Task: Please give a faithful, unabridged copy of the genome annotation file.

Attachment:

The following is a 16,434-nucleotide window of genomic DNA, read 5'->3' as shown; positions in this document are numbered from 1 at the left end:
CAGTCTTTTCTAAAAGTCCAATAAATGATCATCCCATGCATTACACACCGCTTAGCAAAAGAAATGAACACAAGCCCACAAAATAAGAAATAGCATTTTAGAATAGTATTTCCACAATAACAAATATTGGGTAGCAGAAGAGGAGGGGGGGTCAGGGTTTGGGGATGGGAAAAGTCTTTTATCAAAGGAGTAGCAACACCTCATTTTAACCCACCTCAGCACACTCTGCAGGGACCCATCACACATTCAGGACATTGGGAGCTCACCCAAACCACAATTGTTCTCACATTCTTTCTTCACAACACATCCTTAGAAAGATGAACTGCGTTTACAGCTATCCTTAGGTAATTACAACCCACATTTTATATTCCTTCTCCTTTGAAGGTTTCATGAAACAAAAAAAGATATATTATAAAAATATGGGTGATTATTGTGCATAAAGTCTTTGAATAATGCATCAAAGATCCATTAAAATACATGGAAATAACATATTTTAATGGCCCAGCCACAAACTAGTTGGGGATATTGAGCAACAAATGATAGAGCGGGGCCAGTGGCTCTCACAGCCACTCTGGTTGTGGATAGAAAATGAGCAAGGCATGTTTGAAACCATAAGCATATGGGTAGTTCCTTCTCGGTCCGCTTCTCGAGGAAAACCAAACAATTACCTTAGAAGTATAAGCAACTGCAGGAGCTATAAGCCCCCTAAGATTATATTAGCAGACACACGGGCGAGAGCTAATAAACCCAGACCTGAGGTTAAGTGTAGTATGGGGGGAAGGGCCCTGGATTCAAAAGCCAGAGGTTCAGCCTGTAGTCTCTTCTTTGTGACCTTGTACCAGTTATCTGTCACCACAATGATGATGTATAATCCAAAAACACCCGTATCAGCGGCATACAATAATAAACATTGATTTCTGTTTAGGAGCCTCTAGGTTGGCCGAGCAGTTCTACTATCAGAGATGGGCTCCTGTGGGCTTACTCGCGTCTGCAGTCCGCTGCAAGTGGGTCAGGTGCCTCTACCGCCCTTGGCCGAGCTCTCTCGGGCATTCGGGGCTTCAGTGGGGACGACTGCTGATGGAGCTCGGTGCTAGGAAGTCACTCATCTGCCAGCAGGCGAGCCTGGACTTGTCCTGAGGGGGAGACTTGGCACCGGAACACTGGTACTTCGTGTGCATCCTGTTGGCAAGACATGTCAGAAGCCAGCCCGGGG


The following is a 16,434-nucleotide window of genomic DNA, read 5'->3' as shown; positions in this document are numbered from 1 at the left end:
CAGTCTTTTCTAAAAGTCCAATAAATGATCATCCCATGCATTACACACCGCTTAGCAAAAGAAATGAACACAAGCCCACAAAATAAGAAATAGCATTTTAGAATAGTATTTCCACAATAACAAATATTGGGTAGCAGAAGAGGAGGGGGGGTCAGGGTTTGGGGATGGGAAAAGTCTTTTATCAAAGGAGTAGCAACACCTCATTTTAACCCACCTCAGCACACTCTGCAGGGACCCATCACACATTCAGGACATTGGGAGCTCACCCAAACCACAATTGTTCTCACATTCTTTCTTCACAACACATCCTTAGAAAGATGAACTGCGTTTACAGCTATCCTTAGGTAATTACAACCCACATTTTATATTCCTTCTCCTTTGAAGGTTTCATGAAACAAAAAAAGATATATTATAAAAATATGGGTGATTATTGTGCATAAAGTCTTTGAATAATGCATCAAAGATCCATTAAAATACATGGAAATAACATATTTTAATGGCCCAGCCACAAACTAGTTGGGGATATTGAGCAACAAATGATAGAGCGGGGCCAGTGGCTCTCACAGCCACTCTGGTTGTGGATAGAAAATGAGCAAGGCATGTTTGAAACCATAAGCATATGGGTAGTTCCTTCTCGGTCCGCTTCTCGAGGAAAACCAAACAATTACCTTAGAAGTATAAGCAACTGCAGGAGCTATAAGCCCCCTAAGATTATATTAGCAGACACACGGGCGAGAGCTAATAAACCCAGACCTGAGGTTAAGTGTAGTATGGGGGGAAGGGCCCTGGATTCAAAAGCCAGAGGTTCAGCCTGTAGTCTCTTCTTTGTGACCTTGTACCAGTTATCTGTCACCACAATGATGATGTATAATCCAAAAACACCCGTATCAGCGGCATACAATAATAAACATTGATTTCTGTTTAGGAGCCTCTAGGTTGGCCGAGCAGTTCTACTATCAGAGATGGGCTCCTGTGGGCTTACTCGCGTCTGCAGTCCGCTGCAAGTGGGTCAGGTGCCTCTACCGCCCTTGGCCGAGCTCTCTCGGGCATTCGGGGCTTCAGTGGGGACGACTGCTGATGGAGCTCGGTGCTAGGAAGTCACTCATCTGCCAGCAGGCGAGCCTGGACTTGTCCTGAGGGGGAGACTTGGCACCGGAACACTGGTACTTCGTGTGCATCCTGTTGGCAAGACATGTCAGAAGCCAGCCCGGGG